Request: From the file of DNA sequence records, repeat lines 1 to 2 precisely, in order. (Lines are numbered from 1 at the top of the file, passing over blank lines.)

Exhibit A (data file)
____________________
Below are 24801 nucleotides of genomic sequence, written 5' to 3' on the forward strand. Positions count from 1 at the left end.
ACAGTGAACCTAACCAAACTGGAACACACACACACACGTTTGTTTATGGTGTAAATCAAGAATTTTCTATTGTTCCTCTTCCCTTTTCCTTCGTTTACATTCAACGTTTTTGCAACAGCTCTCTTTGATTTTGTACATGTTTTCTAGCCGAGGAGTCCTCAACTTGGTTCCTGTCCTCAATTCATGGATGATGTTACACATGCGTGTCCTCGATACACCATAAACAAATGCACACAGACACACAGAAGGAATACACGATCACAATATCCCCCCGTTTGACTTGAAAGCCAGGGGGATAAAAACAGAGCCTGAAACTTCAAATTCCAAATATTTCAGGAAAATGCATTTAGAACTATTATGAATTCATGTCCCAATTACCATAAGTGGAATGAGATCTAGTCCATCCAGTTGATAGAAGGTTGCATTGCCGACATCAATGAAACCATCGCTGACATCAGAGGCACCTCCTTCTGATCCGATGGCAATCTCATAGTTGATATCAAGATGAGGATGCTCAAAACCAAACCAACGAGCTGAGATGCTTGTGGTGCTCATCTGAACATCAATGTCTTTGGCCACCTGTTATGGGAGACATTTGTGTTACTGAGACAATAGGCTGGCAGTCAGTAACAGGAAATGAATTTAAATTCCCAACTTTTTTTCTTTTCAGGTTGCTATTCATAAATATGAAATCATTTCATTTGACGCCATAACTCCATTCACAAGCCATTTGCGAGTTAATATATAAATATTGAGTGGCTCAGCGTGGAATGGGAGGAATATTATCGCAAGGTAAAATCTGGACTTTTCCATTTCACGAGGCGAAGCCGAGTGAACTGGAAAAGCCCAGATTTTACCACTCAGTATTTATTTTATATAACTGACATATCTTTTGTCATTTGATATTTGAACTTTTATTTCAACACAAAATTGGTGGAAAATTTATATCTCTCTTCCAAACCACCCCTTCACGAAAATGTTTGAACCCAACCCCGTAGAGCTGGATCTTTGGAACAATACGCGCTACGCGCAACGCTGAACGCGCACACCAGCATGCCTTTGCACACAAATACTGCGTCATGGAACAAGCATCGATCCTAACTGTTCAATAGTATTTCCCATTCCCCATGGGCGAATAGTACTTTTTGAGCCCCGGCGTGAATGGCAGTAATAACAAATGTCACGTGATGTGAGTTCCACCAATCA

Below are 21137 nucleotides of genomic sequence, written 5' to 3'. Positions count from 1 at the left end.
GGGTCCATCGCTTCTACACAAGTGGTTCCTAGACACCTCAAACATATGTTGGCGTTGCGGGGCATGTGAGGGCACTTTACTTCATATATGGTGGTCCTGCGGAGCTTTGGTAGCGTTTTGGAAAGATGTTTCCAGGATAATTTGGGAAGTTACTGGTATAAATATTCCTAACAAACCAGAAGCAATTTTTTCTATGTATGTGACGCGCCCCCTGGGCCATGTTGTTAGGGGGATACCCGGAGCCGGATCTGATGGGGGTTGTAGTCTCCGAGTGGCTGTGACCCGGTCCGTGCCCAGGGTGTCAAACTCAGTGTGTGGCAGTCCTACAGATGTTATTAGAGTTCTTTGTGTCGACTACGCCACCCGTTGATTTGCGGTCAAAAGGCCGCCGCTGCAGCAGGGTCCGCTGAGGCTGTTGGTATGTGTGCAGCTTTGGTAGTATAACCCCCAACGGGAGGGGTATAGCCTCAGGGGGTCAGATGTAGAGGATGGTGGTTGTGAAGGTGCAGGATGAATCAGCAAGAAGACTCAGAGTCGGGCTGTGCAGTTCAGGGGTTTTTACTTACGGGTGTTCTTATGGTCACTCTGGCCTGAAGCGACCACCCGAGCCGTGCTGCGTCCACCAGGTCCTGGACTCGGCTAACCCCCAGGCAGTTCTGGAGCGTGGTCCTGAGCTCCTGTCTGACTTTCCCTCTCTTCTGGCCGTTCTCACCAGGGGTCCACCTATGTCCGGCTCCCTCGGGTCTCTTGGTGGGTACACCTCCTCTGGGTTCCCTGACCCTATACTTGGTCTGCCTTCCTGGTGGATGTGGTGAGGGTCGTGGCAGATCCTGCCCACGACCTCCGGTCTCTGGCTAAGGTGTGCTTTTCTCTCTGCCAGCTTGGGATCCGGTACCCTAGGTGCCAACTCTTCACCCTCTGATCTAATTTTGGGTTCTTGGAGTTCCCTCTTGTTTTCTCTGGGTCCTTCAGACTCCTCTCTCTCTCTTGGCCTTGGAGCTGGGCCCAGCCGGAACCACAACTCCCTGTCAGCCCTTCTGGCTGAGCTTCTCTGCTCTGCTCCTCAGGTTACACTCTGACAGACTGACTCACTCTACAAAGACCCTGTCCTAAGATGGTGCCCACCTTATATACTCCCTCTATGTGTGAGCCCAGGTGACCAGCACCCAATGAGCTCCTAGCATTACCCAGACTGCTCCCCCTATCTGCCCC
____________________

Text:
Below are 24801 nucleotides of genomic sequence, written 5' to 3' on the forward strand. Positions count from 1 at the left end.
ACAGTGAACCTAACCAAACTGGAACACACACACACACGTTTGTTTATGGTGTAAATCAAGAATTTTCTATTGTTCCTCTTCCCTTTTCCTTCGTTTACATTCAACGTTTTTGCAACAGCTCTCTTTGATTTTGTACATGTTTTCTAGCCGAGGAGTCCTCAACTTGGTTCCTGTCCTCAATTCATGGATGATGTTACACATGCGTGTCCTCGATACACCATAAACAAATGCACACAGACACACAGAAGGAATACACGATCACAATATCCCCCCGTTTGACTTGAAAGCCAGGGGGATAAAAACAGAGCCTGAAACTTCAAATTCCAAATATTTCAGGAAAATGCATTTAGAACTATTATGAATTCATGTCCCAATTACCATAAGTGGAATGAGATCTAGTCCATCCAGTTGATAGAAGGTTGCATTGCCGACATCAATGAAACCATCGCTGACATCAGAGGCACCTCCTTCTGATCCGATGGCAATCTCATAGTTGATATCAAGATGAGGATGCTCAAAACCAAACCAACGAGCTGAGATGCTTGTGGTGCTCATCTGAACATCAATGTCTTTGGCCACCTGTTATGGGAGACATTTGTGTTACTGAGACAATAGGCTGGCAGTCAGTAACAGGAAATGAATTTAAATTCCCAACTTTTTTTCTTTTCAGGTTGCTATTCATAAATATGAAATCATTTCATTTGACGCCATAACTCCATTCACAAGCCATTTGCGAGTTAATATATAAATATTGAGTGGCTCAGCGTGGAATGGGAGGAATATTATCGCAAGGTAAAATCTGGACTTTTCCATTTCACGAGGCGAAGCCGAGTGAACTGGAAAAGCCCAGATTTTACCACTCAGTATTTATTTTATATAACTGACATATCTTTTGTCATTTGATATTTGAACTTTTATTTCAACACAAAATTGGTGGAAAATTTATATCTCTCTTCCAAACCACCCCTTCACGAAAATGTTTGAACCCAACCCCGTAGAGCTGGATCTTTGGAACAATACGCGCTACGCGCAACGCTGAACGCGCACACCAGCATGCCTTTGCACACAAATACTGCGTCATGGAACAAGCATCGATCCTAACTGTTCAATAGTATTTCCCATTCCCCATGGGCGAATAGTACTTTTTGAGCCCCGGCGTGAATGGCAGTAATAACAAATGTCACGTGATGTGAGTTCCACCAATCA